# entropy

2022

We explain what entropy is, what negative entropy consists of and some examples of this degree of equilibrium of a system. Entropy says that given a sufficient period of time, systems will tend to disorder.

## What is entropy?

Inphysical we speak of entropy (usually symbolized with the letter S) to refer to the degree of equilibrium of a thermodynamic system, or rather, to its level of tendency to disorder (entropy variation). When a positive entropy change occurs, the components of a system go into a state of greater disorder than when a negative entropy occurs.

Entropy is a key concept for the Second Law of Thermodynamics, which states that “the amount of entropy in the universe tends to increase in the weather”. Or what is the same: given a sufficient period of time, systems will tend to disorder. This potential for disorder will be greater the closer the system is to equilibrium. The higher the equilibrium, the higher the entropy.

It can also be said that entropy is the calculation of the internal energy of a system that is not useful for doing work, but exists and accumulates in a given system. That is, theEnergy surplus, disposable.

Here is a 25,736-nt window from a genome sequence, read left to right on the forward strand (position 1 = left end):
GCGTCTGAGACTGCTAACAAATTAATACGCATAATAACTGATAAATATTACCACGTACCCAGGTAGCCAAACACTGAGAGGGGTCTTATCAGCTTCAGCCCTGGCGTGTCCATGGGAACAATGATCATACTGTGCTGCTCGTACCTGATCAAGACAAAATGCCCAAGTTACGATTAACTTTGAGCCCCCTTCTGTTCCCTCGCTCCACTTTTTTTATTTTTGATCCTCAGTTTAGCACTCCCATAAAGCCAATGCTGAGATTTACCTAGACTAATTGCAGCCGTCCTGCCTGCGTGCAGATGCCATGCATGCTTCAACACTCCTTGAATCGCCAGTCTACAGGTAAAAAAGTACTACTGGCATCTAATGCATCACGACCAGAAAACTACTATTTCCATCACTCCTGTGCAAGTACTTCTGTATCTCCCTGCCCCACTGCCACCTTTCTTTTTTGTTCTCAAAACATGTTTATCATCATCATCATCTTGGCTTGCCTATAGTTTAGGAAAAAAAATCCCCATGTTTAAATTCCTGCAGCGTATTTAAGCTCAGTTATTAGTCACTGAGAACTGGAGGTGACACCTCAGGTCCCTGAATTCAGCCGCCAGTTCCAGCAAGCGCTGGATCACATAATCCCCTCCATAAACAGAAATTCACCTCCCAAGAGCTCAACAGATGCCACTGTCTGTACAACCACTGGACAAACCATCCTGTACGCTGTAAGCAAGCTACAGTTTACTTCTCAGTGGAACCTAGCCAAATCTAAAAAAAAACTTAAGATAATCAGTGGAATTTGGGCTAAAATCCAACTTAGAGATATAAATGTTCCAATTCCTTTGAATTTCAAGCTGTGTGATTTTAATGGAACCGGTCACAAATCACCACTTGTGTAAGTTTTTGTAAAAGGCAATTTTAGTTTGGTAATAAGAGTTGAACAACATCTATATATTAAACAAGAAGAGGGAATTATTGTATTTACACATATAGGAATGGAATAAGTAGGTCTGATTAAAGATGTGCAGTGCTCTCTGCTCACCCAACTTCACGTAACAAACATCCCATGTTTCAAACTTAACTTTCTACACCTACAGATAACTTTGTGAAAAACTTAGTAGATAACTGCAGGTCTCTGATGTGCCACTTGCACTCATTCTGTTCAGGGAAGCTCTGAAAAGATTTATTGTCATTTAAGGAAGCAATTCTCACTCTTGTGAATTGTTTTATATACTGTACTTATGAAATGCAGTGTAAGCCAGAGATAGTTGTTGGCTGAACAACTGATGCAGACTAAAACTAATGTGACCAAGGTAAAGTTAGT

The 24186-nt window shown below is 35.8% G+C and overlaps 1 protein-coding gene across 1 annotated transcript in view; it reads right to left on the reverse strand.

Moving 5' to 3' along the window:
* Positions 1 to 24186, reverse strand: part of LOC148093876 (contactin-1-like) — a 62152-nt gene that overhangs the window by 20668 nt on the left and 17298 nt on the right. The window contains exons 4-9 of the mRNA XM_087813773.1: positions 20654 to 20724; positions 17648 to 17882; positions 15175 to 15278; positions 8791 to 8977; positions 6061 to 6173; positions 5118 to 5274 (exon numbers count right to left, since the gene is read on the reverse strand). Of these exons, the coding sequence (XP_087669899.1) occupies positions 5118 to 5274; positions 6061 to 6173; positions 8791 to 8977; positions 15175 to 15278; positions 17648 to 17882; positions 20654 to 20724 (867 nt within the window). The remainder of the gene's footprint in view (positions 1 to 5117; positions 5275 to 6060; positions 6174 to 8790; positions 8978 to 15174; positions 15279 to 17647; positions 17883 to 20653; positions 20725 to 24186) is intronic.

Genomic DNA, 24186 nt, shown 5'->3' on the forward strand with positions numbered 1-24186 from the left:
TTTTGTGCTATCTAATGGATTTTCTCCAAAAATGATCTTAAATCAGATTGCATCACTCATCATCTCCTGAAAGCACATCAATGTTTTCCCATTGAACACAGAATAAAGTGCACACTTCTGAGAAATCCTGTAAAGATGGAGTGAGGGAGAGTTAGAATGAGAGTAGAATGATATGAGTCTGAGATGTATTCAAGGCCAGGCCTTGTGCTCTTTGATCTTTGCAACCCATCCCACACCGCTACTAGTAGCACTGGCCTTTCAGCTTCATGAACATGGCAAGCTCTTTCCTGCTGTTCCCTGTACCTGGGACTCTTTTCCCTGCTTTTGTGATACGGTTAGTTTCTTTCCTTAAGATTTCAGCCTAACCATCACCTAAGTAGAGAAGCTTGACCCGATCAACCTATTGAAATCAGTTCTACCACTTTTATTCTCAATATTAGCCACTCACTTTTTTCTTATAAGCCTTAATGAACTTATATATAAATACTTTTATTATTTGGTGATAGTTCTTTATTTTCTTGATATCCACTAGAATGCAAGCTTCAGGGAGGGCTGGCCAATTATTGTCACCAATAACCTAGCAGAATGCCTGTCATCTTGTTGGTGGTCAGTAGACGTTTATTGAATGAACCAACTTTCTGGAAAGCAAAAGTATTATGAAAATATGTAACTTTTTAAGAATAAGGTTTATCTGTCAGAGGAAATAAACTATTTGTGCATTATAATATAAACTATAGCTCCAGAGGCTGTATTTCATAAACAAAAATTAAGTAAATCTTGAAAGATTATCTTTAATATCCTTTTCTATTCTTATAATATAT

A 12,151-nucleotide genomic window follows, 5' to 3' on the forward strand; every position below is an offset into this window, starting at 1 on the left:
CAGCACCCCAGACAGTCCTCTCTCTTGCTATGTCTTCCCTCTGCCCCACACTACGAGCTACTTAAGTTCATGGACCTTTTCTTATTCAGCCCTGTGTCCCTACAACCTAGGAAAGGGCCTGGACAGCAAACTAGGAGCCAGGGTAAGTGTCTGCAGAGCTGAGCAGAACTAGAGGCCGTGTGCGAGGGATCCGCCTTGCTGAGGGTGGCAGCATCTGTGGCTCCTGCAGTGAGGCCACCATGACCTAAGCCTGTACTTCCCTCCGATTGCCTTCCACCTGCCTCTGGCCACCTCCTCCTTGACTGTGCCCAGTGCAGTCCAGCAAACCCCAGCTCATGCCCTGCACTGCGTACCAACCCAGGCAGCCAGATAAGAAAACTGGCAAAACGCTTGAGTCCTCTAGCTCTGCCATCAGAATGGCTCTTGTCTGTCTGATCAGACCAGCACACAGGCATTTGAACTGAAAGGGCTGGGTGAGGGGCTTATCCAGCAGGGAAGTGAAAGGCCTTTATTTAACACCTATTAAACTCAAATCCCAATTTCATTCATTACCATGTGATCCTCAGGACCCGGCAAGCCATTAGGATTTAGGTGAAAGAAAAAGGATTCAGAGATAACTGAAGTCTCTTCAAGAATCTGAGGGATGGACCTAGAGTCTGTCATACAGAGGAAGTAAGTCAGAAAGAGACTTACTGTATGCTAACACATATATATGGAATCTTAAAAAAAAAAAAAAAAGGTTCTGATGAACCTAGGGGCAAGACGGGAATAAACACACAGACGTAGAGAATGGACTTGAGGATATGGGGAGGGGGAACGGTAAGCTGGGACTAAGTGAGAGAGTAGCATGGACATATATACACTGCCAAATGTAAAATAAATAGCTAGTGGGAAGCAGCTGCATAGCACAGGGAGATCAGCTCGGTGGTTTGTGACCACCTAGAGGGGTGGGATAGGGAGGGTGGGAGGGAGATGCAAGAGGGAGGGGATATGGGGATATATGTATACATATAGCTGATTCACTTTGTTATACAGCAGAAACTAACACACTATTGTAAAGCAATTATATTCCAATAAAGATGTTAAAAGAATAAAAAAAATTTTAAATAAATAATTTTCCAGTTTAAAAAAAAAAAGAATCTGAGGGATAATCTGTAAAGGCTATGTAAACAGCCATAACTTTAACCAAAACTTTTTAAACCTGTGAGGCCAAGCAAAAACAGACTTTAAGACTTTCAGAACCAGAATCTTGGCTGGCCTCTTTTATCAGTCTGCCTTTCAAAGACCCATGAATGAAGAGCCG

When a system passes from an initial state to a secondary one, in an isothermal process (of equal temperature), the entropy change (S2 - S1) will be equal to the amount of heat to exchange the system with theenvironment , (Q1 → Q2), divided by its temperature. This is expressed by the following equation:

S2 - S1 = (Q1 → Q2) / T

This shows that the entropy variations can only be calculated in a system and not absolute values.The only point where the entropy is zero is at absolute zero (0 K or -273.16 ° C).

## Negative entropy

Negative entropy, syntropy or negentropy is that entropy that a system exports or releases to keep its entropy levels low.

This concept was developed by the physicist Erwin Schrödinger in 1943 and later taken up by various scholars.

## Examples of entropy Physics warns of the end of the universe when entropy reaches its maximum.

Some everyday examples of entropy are:

• The breaking of a plate. If we understand the plate as an ordered and balanced system, with a high entropic potential, we will see that its fragmentation into pieces is a natural, temporary event that does not happen spontaneously in the opposite direction.
• Radioactive decay. This process, also irreversible, leads toatoms unstable and high entropic load to become more stable (changing element). To do this, they release large amounts of energy, which is what we call radiation.
• The end of universe. Contemporary physics has warned of a theory of the end of the universe, called "heat death," which holds that the entropy in the universe will at some point reach an equilibrium, a point of maximum entropy at the end of the universe. movement and heat transfers, with which there will be no further evolution or change of any kind.
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